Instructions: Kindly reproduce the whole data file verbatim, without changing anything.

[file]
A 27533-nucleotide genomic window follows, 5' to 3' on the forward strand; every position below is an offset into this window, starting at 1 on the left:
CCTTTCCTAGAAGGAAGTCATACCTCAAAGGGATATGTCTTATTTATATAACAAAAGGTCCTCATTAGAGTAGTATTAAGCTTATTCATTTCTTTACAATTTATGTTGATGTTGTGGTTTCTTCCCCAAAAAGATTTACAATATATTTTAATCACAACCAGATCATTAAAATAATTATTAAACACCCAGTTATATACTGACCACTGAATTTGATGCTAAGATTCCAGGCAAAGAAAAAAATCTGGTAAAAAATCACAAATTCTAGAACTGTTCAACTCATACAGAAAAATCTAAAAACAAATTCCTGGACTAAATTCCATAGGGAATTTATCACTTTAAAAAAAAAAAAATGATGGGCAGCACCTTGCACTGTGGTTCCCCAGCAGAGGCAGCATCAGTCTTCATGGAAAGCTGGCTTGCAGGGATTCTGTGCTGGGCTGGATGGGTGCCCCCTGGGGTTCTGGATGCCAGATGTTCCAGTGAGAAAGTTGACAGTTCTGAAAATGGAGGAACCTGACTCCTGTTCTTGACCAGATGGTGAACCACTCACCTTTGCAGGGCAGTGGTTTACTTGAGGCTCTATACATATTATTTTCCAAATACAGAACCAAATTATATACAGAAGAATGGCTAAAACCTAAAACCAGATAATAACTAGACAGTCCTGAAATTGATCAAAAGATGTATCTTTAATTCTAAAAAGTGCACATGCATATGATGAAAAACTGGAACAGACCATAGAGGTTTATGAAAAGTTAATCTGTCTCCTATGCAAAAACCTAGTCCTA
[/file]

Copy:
A 27533-nucleotide genomic window follows, 5' to 3' on the forward strand; every position below is an offset into this window, starting at 1 on the left:
CCTTTCCTAGAAGGAAGTCATACCTCAAAGGGATATGTCTTATTTATATAACAAAAGGTCCTCATTAGAGTAGTATTAAGCTTATTCATTTCTTTACAATTTATGTTGATGTTGTGGTTTCTTCCCCAAAAAGATTTACAATATATTTTAATCACAACCAGATCATTAAAATAATTATTAAACACCCAGTTATATACTGACCACTGAATTTGATGCTAAGATTCCAGGCAAAGAAAAAAATCTGGTAAAAAATCACAAATTCTAGAACTGTTCAACTCATACAGAAAAATCTAAAAACAAATTCCTGGACTAAATTCCATAGGGAATTTATCACTTTAAAAAAAAAAAAATGATGGGCAGCACCTTGCACTGTGGTTCCCCAGCAGAGGCAGCATCAGTCTTCATGGAAAGCTGGCTTGCAGGGATTCTGTGCTGGGCTGGATGGGTGCCCCCTGGGGTTCTGGATGCCAGATGTTCCAGTGAGAAAGTTGACAGTTCTGAAAATGGAGGAACCTGACTCCTGTTCTTGACCAGATGGTGAACCACTCACCTTTGCAGGGCAGTGGTTTACTTGAGGCTCTATACATATTATTTTCCAAATACAGAACCAAATTATATACAGAAGAATGGCTAAAACCTAAAACCAGATAATAACTAGACAGTCCTGAAATTGATCAAAAGATGTATCTTTAATTCTAAAAAGTGCACATGCATATGATGAAAAACTGGAACAGACCATAGAGGTTTATGAAAAGTTAATCTGTCTCCTATGCAAAAACCTAGTCCTA